Kolkata: Besides Mamata Banerjee, the one person in huge in demand during the last 24 hours has been Prashant Kishor.
Simply put, the media and public can’t have enough of the professional poll strategist who was a leading architect of Trinamool Congress’ stunning win over BJP in the West Bengal assembly elections.
More so since he announced on Sunday that he will be quitting this ‘space’ hereafter. The man who worked for the United Nations before venturing into Indian politics, is indeed leaving on a high.
Kishor, better known as ‘PK’, was roped in by the TMC on the advice of MP and Mamata Banerjee’s nephew Abhishek Banerjee.
He joined as strategist after TMC suffered setbacks in the 2019 Lok Sabha elections, when BJP emerged as the main opposition party in Bengal by securing 18 out of 42 seats.
The first tangible initiative of the master strategist was ‘Didi ke Bolo’ (share with Didi) outreach programme, launched in July 2019. It provided a platform for people to directly lodge complaints to the chief minister.
Over 250 party workers monitored 24×7 every grievance or suggestion and kept track of how many issues were resolved. Initially scoffed at, it worked well in strengthening booth-level committees. TMC not only managed to recapture all seven municipalities, which had gone to the BJP (due to a switchover), but also convinced ground level leaders to rejoin the party.
Soon, there were tell-tale signs of a ‘re-branded’ TMC emerging. Fresh internal assessment was carried out and ‘non-performing assets’ were identified.
In November 2019, MPs, MLAs and functionaries of TMC were summoned to the party headquarters for a meeting to be helmed by Mamata Banerjee. On reaching the venue, attendees realised that Kishor was also part of the meeting with a report card of their activities.
Insiders informed that two meetings were held that day, the first involving Scheduled Castes (SC) and Schedules Tribes (ST) leaders.
The 294-seat West Bengal Assembly has 68 seats reserved for SCs and 16 for STs, where the party had fared poorly in the LS polls.
The second one was a general meeting, where Kishor reportedly pulled up those who were taking the party chief’s directives lightly. PK reportedly asked MLAs to provide a big push to the ‘Didi Ke Bolo’ initiative, which he felt was losing steam because of a lack of interest shown by them.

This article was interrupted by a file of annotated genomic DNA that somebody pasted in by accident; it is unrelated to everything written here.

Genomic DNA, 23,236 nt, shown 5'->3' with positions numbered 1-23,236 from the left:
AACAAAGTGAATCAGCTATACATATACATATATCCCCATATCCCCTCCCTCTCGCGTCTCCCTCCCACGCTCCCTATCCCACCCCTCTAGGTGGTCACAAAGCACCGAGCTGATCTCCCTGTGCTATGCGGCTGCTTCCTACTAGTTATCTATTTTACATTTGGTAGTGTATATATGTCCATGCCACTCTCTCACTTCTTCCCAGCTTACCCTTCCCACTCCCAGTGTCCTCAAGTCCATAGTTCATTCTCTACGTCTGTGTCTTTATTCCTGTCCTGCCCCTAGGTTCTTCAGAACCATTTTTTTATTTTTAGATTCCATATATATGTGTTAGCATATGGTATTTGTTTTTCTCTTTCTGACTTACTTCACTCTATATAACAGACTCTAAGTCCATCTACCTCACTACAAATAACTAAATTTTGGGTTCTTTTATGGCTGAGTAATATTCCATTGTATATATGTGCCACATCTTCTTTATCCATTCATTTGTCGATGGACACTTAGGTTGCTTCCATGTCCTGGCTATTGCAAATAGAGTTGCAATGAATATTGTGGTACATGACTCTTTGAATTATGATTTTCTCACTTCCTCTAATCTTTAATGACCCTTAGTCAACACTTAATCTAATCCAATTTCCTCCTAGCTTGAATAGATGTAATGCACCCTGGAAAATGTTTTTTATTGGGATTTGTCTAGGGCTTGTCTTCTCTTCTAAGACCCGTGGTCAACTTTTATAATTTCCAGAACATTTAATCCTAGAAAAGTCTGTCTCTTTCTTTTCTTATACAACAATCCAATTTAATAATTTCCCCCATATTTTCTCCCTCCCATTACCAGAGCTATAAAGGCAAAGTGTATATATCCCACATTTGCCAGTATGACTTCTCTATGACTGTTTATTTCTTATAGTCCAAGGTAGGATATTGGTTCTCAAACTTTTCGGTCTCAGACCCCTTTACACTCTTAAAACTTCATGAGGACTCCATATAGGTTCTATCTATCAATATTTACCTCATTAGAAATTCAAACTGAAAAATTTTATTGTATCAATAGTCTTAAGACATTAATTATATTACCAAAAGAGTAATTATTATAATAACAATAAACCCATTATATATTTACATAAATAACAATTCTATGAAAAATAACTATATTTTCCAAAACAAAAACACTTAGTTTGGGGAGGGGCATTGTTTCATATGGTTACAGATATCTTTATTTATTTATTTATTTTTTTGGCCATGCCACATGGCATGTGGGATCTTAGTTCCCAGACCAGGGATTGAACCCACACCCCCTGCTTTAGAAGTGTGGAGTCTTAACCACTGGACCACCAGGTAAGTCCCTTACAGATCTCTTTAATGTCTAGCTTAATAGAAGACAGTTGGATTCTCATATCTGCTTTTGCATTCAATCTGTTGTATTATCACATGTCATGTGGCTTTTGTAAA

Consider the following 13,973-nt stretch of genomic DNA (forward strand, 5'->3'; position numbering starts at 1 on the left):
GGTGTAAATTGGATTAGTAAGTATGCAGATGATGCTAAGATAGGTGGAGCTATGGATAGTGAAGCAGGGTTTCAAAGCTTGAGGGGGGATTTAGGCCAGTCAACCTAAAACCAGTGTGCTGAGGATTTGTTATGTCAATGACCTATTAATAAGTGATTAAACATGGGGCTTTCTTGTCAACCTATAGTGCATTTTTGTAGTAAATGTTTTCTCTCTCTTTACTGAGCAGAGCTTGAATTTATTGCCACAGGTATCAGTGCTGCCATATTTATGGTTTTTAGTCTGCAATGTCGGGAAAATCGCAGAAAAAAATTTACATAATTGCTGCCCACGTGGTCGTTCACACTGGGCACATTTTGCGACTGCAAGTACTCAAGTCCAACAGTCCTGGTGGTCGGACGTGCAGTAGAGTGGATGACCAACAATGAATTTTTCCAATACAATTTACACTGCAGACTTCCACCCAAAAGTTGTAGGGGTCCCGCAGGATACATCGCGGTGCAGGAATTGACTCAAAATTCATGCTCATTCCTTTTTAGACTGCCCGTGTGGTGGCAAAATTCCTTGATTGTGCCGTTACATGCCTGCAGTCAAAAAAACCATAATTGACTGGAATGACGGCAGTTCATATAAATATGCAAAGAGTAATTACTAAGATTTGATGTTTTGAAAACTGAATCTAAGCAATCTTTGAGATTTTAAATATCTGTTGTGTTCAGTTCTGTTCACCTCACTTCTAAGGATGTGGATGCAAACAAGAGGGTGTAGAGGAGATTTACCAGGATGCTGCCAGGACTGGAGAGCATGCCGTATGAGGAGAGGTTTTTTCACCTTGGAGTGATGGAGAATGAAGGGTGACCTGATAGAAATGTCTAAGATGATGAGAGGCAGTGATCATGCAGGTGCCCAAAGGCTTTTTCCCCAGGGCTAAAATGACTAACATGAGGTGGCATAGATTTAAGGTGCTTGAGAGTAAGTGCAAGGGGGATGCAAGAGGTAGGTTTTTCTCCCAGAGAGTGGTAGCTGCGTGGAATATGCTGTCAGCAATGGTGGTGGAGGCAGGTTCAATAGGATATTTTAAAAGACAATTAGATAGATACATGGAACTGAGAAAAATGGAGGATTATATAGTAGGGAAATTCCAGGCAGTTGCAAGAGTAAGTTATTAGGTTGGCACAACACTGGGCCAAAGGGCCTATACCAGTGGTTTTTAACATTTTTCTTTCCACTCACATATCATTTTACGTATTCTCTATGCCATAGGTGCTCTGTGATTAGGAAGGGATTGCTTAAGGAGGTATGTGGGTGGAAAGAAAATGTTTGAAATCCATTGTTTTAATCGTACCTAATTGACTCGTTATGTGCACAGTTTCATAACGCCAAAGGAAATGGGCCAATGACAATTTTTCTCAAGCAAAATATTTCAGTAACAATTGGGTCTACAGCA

He advised them to popularise Mamata’s schemes so that people could distinguish between the state and central schemes.
TMC wasn’t satisfied with the success of the outreach programme. Over 600 block and town presidents were asked to visit more than 2,000 villages and municipal wards.
Some of the MLAs questioned PK’s ‘moves’, even going to the extent of remarking that Mamata Banerjee was no more in control of the party. There was also resentment that decisions primarily involved Mamata’s nephew Abhishek Banerjee and Kishor.
In November 2020, party heavyweight and then transport minister Suvendu Adhikari, along with other legislators, went vocal on the issue. Mihir Goswami, a senior legislator from Cooch Behar, said he tolerated many insults in the past too but didn’t leave the TMC only because of Didi.
The induction of younger faces in district committees last year made many old-timers insecure, who questioned the internal changes.
Former TMC legislator Niamot Sheikh openly challenged Kishor’s authority during a rally. Silbhadra Dutta, the former MLA from Barrackpore, also protested PK’s direct involvement in party affairs and later crossed over to the BJP (and lost).
Kishor took all the criticism in stride as he had Mamata’s trust. His final masterstrokes was ‘Duare Sarkar’ (government at doorstep) and ‘Bangla Nijer Meyekei Chaye’ (Bengal wants its daughter).